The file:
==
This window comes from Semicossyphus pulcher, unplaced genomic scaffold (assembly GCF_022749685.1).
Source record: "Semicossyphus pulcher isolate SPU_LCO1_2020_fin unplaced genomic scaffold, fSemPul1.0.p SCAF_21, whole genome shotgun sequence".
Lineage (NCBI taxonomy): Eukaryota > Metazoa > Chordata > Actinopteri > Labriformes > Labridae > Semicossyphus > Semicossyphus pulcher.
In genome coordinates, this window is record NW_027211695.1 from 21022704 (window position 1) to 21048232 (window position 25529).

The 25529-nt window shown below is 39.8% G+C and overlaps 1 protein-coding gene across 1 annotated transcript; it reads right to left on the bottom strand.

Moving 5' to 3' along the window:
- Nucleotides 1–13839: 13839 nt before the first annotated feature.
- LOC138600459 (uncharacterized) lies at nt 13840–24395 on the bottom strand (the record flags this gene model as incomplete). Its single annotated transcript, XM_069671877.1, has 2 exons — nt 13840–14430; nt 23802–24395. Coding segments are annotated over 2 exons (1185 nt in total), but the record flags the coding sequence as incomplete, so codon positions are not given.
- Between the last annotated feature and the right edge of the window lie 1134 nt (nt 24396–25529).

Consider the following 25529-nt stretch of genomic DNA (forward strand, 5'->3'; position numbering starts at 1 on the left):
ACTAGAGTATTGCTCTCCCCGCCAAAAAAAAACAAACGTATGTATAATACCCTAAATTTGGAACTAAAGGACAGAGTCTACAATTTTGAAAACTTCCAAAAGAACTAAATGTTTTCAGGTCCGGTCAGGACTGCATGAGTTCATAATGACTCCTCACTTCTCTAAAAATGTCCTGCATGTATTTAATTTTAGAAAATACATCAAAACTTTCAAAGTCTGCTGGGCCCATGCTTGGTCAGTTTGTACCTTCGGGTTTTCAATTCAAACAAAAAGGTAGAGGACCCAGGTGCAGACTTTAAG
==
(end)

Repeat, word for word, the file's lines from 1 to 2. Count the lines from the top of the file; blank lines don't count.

This window comes from Semicossyphus pulcher, unplaced genomic scaffold (assembly GCF_022749685.1).
Source record: "Semicossyphus pulcher isolate SPU_LCO1_2020_fin unplaced genomic scaffold, fSemPul1.0.p SCAF_21, whole genome shotgun sequence".